Prior to the pandemic, the terms online or hybrid small group weren’t at the forefront of many ministry strategy planning sessions. Fast forward to today and small group directors nationwide are experts on virtual communities. While much has been written about small groups in the digital space, how do we make small groups that meet both in-person and online work? I invited Amber Stewart, Discipleship Support and First Impressions Director at New Hope Baptist Church in Atlanta, to share what she has learned.
Let’s start with the all-important “why” question. Why would a ministry enable and encourage hybrid groups?
Given our current circumstances with the uncertainty and ever-changing dynamics related to COVID-19, at New Hope Baptist we pursued hybrid options as a way to make sure that our entire community could remain connected. Our Family Groups, which are like small groups or Sunday school groups, are the heartbeat of our church and it’s the way we ensure everyone has a place to connect, learn the Word of God, and be a part of our mission.
To that end, we wanted to be inclusive of some of the populations in our church who felt vulnerable, at-risk, or just uncomfortable returning to campus when we re-opened. We’ve seen classes benefit keeping current members connected, but also by bringing in individuals who don’t belong to a church, family group or even live in another state or country.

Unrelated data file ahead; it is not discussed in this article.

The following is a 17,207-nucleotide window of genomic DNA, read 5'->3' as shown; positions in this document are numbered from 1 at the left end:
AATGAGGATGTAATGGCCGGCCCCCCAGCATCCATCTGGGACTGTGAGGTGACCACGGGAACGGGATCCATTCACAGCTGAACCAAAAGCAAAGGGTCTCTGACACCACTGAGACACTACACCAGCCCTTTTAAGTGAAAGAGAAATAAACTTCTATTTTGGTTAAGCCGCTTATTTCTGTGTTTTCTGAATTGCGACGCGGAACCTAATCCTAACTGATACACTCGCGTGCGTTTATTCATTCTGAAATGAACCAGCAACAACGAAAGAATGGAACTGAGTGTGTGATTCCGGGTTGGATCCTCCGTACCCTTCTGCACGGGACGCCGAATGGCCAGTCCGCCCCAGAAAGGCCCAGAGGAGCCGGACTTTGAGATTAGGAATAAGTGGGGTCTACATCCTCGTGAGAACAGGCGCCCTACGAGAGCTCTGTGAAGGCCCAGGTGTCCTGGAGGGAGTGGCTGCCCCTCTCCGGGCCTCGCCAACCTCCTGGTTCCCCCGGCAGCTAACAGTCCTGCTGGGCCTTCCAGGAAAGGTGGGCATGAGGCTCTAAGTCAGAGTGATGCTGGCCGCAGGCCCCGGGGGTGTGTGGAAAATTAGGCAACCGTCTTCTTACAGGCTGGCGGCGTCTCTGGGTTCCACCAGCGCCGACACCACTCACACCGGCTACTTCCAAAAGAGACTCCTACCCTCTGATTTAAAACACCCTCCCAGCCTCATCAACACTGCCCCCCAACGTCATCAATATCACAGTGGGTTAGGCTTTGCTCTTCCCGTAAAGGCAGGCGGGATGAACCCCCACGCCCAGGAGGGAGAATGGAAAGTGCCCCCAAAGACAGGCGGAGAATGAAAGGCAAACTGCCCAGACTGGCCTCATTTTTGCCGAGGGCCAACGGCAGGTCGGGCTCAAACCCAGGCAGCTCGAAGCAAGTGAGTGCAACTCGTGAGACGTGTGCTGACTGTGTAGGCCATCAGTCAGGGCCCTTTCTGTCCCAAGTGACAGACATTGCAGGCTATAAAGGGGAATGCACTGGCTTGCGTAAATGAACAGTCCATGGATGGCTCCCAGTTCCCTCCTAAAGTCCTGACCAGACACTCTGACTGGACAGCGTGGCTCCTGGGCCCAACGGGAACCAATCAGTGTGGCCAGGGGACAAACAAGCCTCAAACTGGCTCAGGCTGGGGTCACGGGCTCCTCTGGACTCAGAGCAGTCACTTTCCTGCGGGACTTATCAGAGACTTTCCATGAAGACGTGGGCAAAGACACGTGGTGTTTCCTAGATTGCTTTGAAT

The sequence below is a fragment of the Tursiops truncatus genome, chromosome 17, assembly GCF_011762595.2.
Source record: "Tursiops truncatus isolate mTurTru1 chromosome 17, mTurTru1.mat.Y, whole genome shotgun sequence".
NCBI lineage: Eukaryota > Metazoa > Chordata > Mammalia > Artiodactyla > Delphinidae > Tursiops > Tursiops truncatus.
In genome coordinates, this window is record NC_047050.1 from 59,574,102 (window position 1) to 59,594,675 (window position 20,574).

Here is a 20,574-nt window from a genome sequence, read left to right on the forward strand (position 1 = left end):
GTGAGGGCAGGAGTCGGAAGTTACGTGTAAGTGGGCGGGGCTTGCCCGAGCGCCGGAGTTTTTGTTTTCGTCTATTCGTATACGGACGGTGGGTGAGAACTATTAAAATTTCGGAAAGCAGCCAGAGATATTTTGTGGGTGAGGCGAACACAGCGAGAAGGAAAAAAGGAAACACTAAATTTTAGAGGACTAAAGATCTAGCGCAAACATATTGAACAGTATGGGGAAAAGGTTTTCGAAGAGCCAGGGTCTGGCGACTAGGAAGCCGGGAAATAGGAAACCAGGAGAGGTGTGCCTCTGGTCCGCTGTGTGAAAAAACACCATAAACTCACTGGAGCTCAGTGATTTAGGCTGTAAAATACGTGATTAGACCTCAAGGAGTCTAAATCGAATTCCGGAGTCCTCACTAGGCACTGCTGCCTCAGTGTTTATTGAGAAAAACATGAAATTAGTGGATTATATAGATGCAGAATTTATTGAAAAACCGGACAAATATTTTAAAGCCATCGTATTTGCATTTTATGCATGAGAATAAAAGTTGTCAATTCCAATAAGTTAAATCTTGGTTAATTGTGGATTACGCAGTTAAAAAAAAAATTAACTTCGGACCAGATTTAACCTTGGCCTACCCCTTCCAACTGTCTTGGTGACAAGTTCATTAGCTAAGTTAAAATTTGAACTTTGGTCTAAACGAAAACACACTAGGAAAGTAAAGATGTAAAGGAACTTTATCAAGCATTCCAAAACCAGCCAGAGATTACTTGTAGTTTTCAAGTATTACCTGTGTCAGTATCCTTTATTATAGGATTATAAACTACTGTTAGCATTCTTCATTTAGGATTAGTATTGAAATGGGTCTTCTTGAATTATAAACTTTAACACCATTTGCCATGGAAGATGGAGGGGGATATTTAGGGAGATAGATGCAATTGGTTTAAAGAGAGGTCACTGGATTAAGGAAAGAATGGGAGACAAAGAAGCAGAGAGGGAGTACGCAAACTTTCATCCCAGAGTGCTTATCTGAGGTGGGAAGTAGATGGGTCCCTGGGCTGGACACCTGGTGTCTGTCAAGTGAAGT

We’ve experienced the same at Crossings Community Church here in Oklahoma City. It forces you to rethink community! Fortunately, today there are many online format choices. The two most popular platforms for hybrid groups are Zoom and Facebook Live. What are the pros and cons of each?
Most of our family groups are utilizing Zoom. This enables two-way conversation between those in the classroom and those online. Many of our members use Zoom for non-church purposes and are comfortable with it.
The potential challenges with Zoom are centered around the logistics of figuring out the best way to make sure in-class and on-screen participants can hear and speak to one another. Another potential challenge would be the non-video option. The screen feels a bit “lonely” if it’s comprised of many faceless boxes. Also, with Zoom, you will have to pay for the additional meeting time if you don’t have an upgraded account. Overall, we’ve really enjoyed Zoom and we have encouraged our family group leaders to find ways to make it work for them.
Facebook Live is a great option for groups/classes that are lecture or teaching focused. With this format you can simply use your phone or any other device to stream your lesson/material. We’ve encouraged the groups that use Facebook Live to create a closed group so content and sharing remain private. On the flip side, being able to use Facebook Live streaming options from a personal profile page enables someone to reach their entire Facebook audience and not just those in a closed group.
Facebook Live does provide a chat option like Zoom, so although participants can’t be seen or heard, they can comment. This presents a challenge for a single facilitator to keep up with the comments, so we suggest using a moderator.
One of the challenges for hybrid groups is helping everyone feel like they belong. That seems easier if you are either in-person or online. How does a hybrid group include everyone?